Tuesday, January 26, 2016

Birthday Take: Paul Newman in "The Hustler" (1961)

Scene from The Hustler
Welcome to The Birthday Take, a column dedicated to celebrating Oscar nominees and winners' birthdays by paying tribute to the work that got them noticed. This isn't meant to be an exhaustive retrospective, but more of a highlight of one nominated work that makes them noteworthy. The column will run whenever there is a birthday and will hopefully give a dense exploration of the finest performances and techniques applied to film. So please join me as we blow out the candles and dig into the delicious substance.

The Facts

Recipient: Paul Newman
Born: January 26, 1925
Died: September 26, 2008 (83 years old)
Nomination: Best Actor - The Hustler (nominated) as Eddie Felson

The Take

There are few actors who manage to become iconic. Over the course of one's career, there's a chance that maybe one or two performances manage to capture the zeitgeist, forever making generations remember you for that role. Somehow, Paul Newman had the ability to appeal to many generations over his lifetime, even managing to squeeze in a fitting role in Pixar's Cars prior to his death. However, he is likely best remembered to adults as the image of masculine cool. He came on the scene with a stare and a swagger so rich that he made still images appealing. It also helps that his filmography is packed with so many impressive roles, whether they be Cat on a Hot Tin Roof (his first Oscar nomination), Butch Cassidy and the Sundance Kid, or even The Sting. He is unlikely to be forgotten anytime soon.

Then there's The Hustler. It may be nowhere near his first film, but it's one that feels important in order to understand the myth of Newman. Playing a pool hall junkie with an appetite for gambling, it's a tragic drama in which he is done in by his own greed. For a film that features the very uncinematic act of playing pool, it manages to be an intense and captivating story that is thankfully improved by a story rich with the underdog themes and the inability to let a good thing be. It also helps that the cast features an impressive against-type in Jackie Gleason as his competitor, by which beating him would somehow restore an ego. Suddenly, the pool hall manages to turn silent shots into something more powerful and tense.

It isn't likely that people will remember the events in The Hustler as much as they remember Newman in the role. Much like Marlon Brando in A Streetcar Named Desire, it's a role whose iconography is renowned and innovative. The Hustler is the birth of a star, whose able to make something far more complex than his peers, often with no little more than a stare. Even if one could argue that his later films, specifically Cool Hand Luke, had more to do with shaping his image, one cannot ignore the impact of The Hustler. He was masculine and fragile, balancing both in a way that created one of the most compelling performances of his career. It was so good even that the actor most similar to Newman, Steve McQueen, made his own version of the same story with The Cincinnati Kid. To say the least, McQueen may have been cooler, but Newman's vulnerability gives him the overall edge.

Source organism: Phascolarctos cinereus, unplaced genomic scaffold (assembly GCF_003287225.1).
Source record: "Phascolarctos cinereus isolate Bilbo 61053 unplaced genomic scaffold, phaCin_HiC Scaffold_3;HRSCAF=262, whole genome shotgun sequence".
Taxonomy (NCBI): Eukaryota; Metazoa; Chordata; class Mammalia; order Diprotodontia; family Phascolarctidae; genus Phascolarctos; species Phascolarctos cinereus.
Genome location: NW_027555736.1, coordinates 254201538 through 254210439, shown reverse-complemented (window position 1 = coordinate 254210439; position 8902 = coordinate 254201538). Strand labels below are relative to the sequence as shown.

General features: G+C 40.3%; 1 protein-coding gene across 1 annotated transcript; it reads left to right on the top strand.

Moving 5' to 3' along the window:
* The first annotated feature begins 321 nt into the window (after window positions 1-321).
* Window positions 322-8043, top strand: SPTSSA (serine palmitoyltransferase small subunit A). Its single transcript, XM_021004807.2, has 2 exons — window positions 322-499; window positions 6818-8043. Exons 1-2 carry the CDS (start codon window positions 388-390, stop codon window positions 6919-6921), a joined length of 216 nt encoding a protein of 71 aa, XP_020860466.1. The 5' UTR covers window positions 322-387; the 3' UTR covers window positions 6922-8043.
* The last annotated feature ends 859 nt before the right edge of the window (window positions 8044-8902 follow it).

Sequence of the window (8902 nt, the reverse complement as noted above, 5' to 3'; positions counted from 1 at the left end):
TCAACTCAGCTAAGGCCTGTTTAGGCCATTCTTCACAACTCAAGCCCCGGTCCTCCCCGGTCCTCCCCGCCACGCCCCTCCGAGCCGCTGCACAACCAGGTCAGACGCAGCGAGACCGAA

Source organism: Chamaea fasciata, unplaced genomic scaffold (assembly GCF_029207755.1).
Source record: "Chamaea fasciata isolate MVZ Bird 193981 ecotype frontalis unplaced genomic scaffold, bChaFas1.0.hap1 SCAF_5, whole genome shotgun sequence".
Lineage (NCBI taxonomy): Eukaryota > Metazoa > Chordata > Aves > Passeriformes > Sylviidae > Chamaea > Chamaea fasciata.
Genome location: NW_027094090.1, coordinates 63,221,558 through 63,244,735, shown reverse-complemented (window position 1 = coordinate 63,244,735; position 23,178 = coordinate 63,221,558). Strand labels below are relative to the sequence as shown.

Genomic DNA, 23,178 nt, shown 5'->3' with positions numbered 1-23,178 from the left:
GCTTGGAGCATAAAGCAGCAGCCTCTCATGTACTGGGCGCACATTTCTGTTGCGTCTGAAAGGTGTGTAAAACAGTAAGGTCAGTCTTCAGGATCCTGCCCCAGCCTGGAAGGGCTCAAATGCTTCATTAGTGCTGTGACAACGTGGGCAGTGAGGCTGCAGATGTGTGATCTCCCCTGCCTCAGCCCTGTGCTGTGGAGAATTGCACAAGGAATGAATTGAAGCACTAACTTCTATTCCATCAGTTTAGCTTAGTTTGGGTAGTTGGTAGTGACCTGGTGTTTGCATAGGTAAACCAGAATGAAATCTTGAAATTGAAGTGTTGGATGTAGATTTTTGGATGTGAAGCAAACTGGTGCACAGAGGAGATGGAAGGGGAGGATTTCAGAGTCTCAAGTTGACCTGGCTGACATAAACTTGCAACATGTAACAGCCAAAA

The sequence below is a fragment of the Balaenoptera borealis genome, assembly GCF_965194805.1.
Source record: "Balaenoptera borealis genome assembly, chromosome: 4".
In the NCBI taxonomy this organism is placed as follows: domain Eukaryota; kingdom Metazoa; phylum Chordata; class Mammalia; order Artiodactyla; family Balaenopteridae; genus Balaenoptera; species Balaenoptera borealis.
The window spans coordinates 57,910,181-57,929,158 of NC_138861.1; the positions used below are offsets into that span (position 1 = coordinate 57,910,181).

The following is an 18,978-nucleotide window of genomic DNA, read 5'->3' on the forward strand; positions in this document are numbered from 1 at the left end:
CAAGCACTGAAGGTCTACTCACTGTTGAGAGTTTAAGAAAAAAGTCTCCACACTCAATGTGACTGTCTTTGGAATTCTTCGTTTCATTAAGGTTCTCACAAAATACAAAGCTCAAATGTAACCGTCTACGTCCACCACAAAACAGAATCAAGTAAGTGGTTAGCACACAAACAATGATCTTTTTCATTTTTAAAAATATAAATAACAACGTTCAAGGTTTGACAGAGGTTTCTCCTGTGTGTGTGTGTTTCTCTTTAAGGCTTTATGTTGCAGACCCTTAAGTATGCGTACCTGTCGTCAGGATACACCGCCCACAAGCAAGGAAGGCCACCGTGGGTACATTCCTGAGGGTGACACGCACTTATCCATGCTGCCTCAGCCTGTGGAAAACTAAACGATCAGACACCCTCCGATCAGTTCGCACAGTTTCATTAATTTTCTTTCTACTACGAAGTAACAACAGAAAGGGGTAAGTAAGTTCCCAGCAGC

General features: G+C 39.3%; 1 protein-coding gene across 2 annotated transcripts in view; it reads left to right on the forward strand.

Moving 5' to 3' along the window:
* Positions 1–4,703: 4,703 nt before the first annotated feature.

Newman's career is very impressive and featured Oscar nominations going all the way to Road to Perdition. Among the more ironic achievements of his career, his sole Oscar win (discounting honorary) was for The Hustler's sequel The Color of Money. The very notion seems a little silly, especially when considering that the film's legacy pales in comparison not only to The Hustler, but to Newman's work. What is probably the most impressive is that unlike his peers, Newman found new ways to remain relevant until the very end of his life. While he may have branched out into the grocery market and racing, he was always the icon for adventure and coolness. The fact that he made pool seem like a cool hobby was itself an achievement that one cannot undermine. There's a reason that there's very few pool movies.

Still, one can look at the early Newman films and see an actor who seemed to have been born into every role. His confidence was always present, and he always seemed to know what the right move would be. While some could argue that Cars was the weakest Pixar film to date, it was a fitting farewell for an icon who lived fast. Going out as a classic car is pretty appropriate, even if it's unfortunately second fiddle to Larry the Cable Guy. Beyond that, he was viable, charismatic, and knew how to pick roles with the best of them. Whether you find him a great actor or not, he had something that's impossible to learn: the cool. It's because of this that he will live on as the prototype for what leading actors can be in ways far more compelling than just acting choices.

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